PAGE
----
Creating automated tests can be very difficult, especially when the code has gotten long in the tooth and was not created with automated tests to begin with. Many product development teams don’t invest in automated tests. They think they cannot afford them. They think their product is different and can’t be tested automatically. This thinking is flawed.
Back in the products younger days, manual test was not too time consuming. But slowly that changed. The system grows, the manual test effort grows. Eventually, it seems that no amount of manual test effort finds all the problems.
In this article I show a simple model that illustrates why manual test is unsustainable and that a sustainable software product development effort must include considerable test automation.
I have a few courses that share materials and ideas. I used to use the age-old practice of cut and paste to share the slides. As handy as it is, cut and paste causes trouble. If I’m teaching TDD in C and make a change to a discussion that applies also to C++ or or some other language, I’ve got a problem. I’ll never remember to put the change in the other places where the change is needed. This means that later I find myself in front of a group of C++ programmers about to make a big point, and find that the dramatic conclusion added to the C version I made is not in the current slide deck.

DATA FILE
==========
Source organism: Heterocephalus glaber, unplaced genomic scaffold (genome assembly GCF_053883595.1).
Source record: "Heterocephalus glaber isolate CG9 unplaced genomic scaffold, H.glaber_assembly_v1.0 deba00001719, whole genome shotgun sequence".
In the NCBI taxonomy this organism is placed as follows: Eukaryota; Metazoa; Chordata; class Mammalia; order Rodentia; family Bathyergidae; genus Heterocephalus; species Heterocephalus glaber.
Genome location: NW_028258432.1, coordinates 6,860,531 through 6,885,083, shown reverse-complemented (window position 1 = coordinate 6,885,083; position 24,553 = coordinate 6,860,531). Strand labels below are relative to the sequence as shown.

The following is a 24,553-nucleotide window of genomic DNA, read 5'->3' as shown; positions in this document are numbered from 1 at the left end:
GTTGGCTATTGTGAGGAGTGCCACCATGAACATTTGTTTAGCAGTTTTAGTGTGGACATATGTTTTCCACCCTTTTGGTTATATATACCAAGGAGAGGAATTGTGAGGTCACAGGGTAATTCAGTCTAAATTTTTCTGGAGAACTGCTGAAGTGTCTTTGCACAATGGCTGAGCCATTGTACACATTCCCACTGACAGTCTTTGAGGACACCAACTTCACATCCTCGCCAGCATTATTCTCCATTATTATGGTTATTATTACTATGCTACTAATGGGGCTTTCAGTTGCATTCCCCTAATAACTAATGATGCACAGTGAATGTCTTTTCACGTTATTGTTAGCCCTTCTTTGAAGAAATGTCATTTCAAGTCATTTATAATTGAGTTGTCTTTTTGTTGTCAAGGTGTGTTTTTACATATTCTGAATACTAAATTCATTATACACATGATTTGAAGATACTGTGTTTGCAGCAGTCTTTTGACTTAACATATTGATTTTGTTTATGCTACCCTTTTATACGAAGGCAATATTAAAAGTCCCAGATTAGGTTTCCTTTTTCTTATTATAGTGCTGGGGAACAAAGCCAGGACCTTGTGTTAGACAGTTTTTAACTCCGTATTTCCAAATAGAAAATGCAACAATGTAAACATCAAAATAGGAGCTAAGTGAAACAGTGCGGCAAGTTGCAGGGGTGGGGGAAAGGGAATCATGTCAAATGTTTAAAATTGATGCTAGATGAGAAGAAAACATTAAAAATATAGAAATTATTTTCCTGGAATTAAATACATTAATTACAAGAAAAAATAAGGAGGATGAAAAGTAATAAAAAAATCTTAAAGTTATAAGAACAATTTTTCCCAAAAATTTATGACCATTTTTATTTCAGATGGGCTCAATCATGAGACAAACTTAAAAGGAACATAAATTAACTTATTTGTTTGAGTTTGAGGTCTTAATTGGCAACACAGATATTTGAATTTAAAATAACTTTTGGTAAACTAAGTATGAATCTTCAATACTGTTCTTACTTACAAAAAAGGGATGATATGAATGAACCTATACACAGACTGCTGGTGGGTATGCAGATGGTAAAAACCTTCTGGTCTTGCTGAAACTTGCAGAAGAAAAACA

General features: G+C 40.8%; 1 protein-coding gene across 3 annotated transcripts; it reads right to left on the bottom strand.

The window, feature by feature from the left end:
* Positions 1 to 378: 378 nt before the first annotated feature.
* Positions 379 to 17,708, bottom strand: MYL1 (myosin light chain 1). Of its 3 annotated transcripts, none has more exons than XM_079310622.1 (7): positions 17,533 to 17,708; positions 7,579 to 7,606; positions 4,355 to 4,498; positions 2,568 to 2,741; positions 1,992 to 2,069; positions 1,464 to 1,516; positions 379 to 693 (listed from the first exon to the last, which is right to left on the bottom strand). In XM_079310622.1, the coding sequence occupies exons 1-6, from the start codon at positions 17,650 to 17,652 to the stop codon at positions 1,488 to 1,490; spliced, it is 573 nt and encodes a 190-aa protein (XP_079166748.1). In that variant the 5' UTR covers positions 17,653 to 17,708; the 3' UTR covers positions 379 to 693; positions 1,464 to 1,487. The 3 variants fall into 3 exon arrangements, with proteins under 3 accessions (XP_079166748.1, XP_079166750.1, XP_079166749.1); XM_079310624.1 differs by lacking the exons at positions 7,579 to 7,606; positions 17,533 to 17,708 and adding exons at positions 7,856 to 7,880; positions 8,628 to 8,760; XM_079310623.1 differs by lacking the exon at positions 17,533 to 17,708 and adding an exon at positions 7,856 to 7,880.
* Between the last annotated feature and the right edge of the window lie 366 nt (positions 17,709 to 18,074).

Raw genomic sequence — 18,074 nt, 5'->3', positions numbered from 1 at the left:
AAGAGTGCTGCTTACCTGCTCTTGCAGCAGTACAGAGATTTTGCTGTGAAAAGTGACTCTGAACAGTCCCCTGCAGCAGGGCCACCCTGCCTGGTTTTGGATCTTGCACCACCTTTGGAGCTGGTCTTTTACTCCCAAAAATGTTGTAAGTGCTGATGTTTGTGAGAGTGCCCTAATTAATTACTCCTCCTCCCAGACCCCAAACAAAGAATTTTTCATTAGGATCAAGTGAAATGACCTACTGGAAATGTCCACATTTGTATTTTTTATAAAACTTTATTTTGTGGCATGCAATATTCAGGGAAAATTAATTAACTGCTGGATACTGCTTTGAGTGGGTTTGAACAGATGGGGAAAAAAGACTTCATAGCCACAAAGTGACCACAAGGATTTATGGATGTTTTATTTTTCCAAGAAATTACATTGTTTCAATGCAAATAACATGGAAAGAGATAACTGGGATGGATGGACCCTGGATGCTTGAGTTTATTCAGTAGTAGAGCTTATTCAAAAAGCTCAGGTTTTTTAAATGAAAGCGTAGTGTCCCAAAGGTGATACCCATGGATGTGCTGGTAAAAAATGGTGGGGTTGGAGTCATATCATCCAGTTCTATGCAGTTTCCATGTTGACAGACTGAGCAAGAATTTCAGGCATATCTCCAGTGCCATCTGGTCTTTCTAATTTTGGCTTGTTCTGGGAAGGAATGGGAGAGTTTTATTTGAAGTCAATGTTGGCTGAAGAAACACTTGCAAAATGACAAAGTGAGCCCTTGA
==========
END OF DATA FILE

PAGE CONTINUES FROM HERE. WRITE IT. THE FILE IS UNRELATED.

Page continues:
As with code, duplication in presentations is a liability. So I needed to refactor my training materials, and need a practical way to deliver them and provide a PDF handout of the presentation.